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Credibility Judgement of Information by Tweens

  • Journal of the Korean Society for Library and Information Science
  • 2020, 54(1), pp.303-324
  • DOI : 10.4275/KSLIS.2020.54.1.303
  • Publisher : 한국문헌정보학회
  • Research Area : Interdisciplinary Studies > Library and Information Science
  • Received : January 29, 2020
  • Accepted : February 14, 2020
  • Published : February 28, 2020

Chung Jin Soo 1

1덕성여자대학교

Excellent Accredited

ABSTRACT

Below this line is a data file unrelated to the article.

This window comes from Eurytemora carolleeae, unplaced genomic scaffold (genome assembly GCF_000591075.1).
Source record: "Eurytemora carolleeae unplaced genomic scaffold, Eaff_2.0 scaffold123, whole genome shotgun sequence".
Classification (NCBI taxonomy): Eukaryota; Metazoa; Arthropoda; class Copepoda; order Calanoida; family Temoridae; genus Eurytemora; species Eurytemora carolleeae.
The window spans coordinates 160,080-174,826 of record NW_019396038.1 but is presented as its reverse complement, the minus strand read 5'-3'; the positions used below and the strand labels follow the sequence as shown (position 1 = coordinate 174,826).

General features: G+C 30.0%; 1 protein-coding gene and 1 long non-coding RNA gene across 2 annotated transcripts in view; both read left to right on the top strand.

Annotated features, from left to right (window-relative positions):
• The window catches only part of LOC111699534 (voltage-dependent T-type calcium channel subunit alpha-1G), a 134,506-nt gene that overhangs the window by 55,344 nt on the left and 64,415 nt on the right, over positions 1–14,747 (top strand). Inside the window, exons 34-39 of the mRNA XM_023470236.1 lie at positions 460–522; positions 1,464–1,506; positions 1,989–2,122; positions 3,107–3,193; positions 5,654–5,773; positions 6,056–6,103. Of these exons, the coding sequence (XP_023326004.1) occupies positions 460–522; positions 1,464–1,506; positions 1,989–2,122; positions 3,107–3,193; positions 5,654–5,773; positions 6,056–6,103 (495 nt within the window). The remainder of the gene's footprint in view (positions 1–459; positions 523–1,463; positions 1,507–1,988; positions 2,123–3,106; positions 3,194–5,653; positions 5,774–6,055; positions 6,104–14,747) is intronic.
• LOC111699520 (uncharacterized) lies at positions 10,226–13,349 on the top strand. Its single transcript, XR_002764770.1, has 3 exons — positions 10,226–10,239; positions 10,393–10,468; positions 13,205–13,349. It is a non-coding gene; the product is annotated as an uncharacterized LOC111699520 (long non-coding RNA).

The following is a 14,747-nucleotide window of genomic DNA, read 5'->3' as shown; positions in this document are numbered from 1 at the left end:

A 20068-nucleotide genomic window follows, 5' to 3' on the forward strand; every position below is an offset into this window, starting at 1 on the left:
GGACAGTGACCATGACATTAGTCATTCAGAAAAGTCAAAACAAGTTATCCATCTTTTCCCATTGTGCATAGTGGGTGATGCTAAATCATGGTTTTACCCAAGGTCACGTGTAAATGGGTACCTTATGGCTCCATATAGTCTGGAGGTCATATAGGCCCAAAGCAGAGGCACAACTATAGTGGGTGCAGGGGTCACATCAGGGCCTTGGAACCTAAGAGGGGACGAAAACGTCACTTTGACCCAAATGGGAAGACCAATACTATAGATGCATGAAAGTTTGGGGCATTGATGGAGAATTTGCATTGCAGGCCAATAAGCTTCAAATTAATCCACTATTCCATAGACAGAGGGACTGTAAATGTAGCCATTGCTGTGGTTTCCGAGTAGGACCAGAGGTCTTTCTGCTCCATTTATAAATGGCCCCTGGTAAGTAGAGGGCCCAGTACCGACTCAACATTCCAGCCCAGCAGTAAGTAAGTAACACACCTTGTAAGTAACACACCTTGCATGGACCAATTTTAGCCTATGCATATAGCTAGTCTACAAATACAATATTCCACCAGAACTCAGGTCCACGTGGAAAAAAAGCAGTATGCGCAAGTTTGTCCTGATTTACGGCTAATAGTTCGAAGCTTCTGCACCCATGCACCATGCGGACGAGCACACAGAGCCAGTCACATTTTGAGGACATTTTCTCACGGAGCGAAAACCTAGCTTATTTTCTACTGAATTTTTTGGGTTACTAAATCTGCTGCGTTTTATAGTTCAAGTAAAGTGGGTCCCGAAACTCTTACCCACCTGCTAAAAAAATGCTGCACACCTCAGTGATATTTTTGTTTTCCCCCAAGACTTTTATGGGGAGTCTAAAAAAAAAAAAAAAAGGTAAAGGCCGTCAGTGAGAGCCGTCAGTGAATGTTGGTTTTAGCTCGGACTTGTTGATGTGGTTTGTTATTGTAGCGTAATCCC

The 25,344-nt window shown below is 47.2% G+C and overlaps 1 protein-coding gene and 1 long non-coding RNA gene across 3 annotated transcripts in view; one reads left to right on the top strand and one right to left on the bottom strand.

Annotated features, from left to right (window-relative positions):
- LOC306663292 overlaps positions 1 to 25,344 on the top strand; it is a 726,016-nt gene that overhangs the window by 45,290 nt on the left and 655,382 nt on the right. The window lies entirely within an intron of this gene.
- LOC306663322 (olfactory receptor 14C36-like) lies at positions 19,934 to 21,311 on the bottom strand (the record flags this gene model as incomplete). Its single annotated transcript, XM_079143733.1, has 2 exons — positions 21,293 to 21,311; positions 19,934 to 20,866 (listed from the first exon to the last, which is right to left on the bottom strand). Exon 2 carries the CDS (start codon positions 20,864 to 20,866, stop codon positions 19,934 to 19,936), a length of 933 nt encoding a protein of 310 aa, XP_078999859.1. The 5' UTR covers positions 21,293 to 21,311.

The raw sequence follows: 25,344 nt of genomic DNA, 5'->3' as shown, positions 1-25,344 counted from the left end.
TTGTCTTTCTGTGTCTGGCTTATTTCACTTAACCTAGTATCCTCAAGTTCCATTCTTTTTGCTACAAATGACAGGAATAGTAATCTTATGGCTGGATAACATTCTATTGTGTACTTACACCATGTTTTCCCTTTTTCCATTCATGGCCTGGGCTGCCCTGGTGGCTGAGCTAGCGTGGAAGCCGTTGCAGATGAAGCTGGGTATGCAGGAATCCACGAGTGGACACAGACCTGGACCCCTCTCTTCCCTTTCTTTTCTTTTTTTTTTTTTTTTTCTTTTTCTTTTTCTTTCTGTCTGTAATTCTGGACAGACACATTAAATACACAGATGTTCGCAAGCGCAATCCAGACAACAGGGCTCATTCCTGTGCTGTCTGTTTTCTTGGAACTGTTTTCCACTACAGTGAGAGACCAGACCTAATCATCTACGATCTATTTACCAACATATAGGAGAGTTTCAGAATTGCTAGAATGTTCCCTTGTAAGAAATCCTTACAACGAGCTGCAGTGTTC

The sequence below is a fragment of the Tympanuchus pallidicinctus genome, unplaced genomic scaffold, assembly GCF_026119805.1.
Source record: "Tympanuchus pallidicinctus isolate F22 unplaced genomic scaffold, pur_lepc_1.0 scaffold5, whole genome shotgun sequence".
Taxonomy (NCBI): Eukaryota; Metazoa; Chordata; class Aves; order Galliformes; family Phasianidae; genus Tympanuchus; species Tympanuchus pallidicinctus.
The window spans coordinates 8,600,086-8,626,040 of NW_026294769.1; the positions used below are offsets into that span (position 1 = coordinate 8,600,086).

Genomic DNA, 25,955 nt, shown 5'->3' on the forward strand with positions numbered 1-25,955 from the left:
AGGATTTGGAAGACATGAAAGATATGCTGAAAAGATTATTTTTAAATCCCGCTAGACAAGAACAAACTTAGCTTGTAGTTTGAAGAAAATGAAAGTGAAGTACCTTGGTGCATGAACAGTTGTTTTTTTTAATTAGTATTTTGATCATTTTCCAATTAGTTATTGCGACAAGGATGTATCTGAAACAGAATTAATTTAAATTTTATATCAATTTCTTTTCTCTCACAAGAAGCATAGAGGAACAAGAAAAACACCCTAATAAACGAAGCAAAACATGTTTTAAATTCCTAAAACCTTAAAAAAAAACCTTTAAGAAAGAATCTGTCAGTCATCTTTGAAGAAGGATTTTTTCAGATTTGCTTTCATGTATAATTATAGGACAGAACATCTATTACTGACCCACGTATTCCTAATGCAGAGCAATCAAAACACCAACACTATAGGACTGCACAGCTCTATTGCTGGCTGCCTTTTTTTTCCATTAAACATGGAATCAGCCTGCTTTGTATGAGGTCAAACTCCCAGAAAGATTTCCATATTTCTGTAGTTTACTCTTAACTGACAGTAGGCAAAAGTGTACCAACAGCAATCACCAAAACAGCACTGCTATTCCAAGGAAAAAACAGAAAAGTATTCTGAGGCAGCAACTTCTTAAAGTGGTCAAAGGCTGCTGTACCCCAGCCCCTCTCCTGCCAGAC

This study investigates the credibility judgements of information by tweens using digital media and information. Particularly, the study focused on tweens’ perception of internet research and information use and on their credibility judgement of source and message, internet service providers, and on consulting with others for their credibility judgement. The survey methodology was used to collect data from grade 5 and 6 students in two elementary schools whose parents are likely in middle and upper class. 336 valid questionnaires were collected among 400. Descriptive statistics, factor analysis, and t-test were used to analyze the data collected using SPSS 25. Findings suggested that tweens understood the importance of using smart media and computers, that they used Youtube, Naver, Kakao talk, Naver JisikIN much in sequence, and that they believed the Internet research was easy and fun. Using exploratory factor analysis, the survey questions for credibility judgement were classified into three factors: Internet service providers, sources and information, and consulting with others. Tweens used sources and information credibility, consulting with others credibility, Internet service providers credibility in sequence. However, it was interesting to find that there were greater deviation in answers on knowing how to find out the cognitive authority of the authors and on the importance of using current information. This study suggests the critical need for tweens’ credibility judgement research for promoting critical thinking skills as well as for proactive educational practices in schools and libraries on information literacy.

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